The Centre for Addiction and Mental Health was forced to close its community COVID-19 vaccine clinic — the only one in Toronto to prioritize people with a mental illness diagnosis and those with developmental disabilities — after it stopped receiving doses.
The psychiatric teaching hospital’s president is now urging Ontario’s vaccine task force to make these vulnerable groups a priority in its own vaccine distribution and to redirect more vaccine to CAMH.
In a letter to Dr. Homer Tien, head of Ontario’s COVID-19 vaccine distribution task force, CAMH president Dr. Catherine Zahn said despite the inclusion of people with mental illness and developmental disabilities in the province’s Phase 2 vaccine rollout, the hospital had received a “small and unpredictable” supply when it operated its community vaccine clinic starting at the end of March. The clinic was open only three days a week as a result, despite high demand and capacity to administer more doses.
Last week, the clinic was forced to close after the hospital was informed it would not be receiving any more doses, Zahn wrote in the letter shared with the Star. In an interview, Zahn said she was disappointed when she heard CAMH would not receive more vaccines.
“In my heart, I wanted to believe that would not be true, and that some miracle would happen and vaccines would materialize, but they did not,” Zahn said.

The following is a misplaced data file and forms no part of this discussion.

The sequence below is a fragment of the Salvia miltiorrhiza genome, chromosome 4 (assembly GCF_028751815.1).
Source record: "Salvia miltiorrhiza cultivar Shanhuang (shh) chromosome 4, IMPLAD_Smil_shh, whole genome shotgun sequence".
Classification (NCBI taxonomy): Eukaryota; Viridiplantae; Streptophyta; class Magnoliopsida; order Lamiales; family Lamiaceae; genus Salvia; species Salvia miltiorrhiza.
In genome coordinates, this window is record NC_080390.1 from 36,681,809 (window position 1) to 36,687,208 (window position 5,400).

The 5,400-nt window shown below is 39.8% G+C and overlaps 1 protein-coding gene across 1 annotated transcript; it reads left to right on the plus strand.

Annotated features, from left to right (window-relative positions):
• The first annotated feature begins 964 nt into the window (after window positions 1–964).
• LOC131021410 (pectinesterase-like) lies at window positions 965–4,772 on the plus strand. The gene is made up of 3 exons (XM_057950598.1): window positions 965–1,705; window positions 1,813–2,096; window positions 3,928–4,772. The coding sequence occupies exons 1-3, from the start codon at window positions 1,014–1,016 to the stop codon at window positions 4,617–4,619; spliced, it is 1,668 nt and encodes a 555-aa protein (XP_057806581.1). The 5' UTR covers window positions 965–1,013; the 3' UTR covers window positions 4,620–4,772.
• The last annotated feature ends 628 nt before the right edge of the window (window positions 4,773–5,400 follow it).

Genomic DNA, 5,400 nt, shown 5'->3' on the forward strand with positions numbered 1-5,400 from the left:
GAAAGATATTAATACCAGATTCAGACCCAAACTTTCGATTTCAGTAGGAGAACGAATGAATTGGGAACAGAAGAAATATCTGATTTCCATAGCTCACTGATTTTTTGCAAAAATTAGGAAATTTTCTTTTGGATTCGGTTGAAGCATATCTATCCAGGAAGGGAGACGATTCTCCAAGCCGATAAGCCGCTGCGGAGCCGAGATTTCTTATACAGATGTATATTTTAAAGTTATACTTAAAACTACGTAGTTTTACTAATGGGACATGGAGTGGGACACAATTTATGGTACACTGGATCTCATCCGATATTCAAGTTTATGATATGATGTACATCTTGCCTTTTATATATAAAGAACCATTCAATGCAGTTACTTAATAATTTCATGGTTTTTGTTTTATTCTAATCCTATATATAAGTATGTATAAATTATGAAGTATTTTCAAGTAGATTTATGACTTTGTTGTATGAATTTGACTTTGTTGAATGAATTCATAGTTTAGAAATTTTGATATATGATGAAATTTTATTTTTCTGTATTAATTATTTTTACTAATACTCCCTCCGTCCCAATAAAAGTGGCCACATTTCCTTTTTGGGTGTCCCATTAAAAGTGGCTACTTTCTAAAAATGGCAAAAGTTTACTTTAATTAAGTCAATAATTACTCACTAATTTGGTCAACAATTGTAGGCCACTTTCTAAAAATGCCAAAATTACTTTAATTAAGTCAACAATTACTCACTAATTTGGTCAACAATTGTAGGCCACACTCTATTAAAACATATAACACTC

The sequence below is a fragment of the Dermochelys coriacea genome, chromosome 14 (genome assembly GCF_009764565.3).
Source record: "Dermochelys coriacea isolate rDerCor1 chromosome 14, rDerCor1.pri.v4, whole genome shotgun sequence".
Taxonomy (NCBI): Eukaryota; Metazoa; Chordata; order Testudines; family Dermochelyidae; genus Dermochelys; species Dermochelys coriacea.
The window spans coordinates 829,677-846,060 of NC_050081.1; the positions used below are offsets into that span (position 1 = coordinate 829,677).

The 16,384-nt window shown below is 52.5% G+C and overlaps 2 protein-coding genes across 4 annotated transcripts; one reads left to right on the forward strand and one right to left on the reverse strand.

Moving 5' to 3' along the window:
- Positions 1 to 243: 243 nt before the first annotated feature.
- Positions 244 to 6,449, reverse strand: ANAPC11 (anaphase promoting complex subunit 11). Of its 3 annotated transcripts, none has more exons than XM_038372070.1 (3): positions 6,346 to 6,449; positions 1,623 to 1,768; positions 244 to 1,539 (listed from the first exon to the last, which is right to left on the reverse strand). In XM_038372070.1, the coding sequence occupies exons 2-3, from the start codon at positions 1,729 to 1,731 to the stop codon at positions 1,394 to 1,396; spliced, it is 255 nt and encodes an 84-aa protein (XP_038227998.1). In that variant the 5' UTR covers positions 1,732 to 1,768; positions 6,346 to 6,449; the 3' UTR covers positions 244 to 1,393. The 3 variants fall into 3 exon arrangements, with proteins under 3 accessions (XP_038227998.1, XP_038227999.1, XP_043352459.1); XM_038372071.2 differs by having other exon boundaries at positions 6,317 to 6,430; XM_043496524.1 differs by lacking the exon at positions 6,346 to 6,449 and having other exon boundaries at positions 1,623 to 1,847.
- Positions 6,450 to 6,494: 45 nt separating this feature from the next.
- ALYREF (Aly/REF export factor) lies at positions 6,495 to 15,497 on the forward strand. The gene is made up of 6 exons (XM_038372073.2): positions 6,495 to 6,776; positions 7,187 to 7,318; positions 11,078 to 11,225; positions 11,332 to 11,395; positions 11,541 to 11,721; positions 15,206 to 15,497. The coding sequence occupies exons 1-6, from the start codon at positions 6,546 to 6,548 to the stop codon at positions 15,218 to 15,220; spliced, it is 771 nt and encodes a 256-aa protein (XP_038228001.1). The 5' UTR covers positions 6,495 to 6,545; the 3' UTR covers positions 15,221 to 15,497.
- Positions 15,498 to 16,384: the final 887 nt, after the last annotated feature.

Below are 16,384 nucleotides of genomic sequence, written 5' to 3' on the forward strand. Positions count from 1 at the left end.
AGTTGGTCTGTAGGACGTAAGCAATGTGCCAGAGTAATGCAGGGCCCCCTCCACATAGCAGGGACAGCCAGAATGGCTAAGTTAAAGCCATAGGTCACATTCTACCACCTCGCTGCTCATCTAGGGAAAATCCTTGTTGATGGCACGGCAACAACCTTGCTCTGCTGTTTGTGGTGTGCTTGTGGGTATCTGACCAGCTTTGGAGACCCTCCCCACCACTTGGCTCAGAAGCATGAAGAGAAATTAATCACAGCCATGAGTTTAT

In her letter to Tien, Zahn said the failure to provide the required vaccine supply to CAMH despite the inclusion of people with mental illness in Phase 2 of the rollout is “unfair.” She added many CAMH patients and others with complex mental illnesses live in hot spots, and are still waiting for a potentially life-saving dose.
Research shows people with complex mental illnesses are not only at high-risk of contracting COVID-19, but a schizophrenia diagnosis can increase the risk of serious illness and death from the virus. People with developmental disabilities are also at higher risk, with large-scale studies in the U.K. showing they were 3.7 times more likely to die of COVID-19 in the first and second waves of the pandemic.
In addition to urging Tien to send more vaccine their way, Zahn also requested for CAMH to be considered in distributing the Johnson & Johnson vaccine — one recommended by experts for unhoused populations as it requires only one dose.
CAMH is Canada’s largest mental health hospital, and has been the first in Toronto to offer vaccines specifically for people with a mental illness diagnosis. It also launched a pilot clinic for outpatients with developmental disabilities and their caregivers on Monday, said Dr. Yona Lunsky, director of the Azrieli Adult Neurodevelopmental Centre at the hospital, where around 40 people were able to receive their doses — the last of the hospital’s remaining supply.
CAMH has since been given some doses to operate a one-time clinic for people over the age of 18 living in the M6K postal code next week, due to the hospital’s proximity to the neighbourhood. But the hospital still has no word on when it will receive doses to continue operating its community clinic for people with mental illnesses.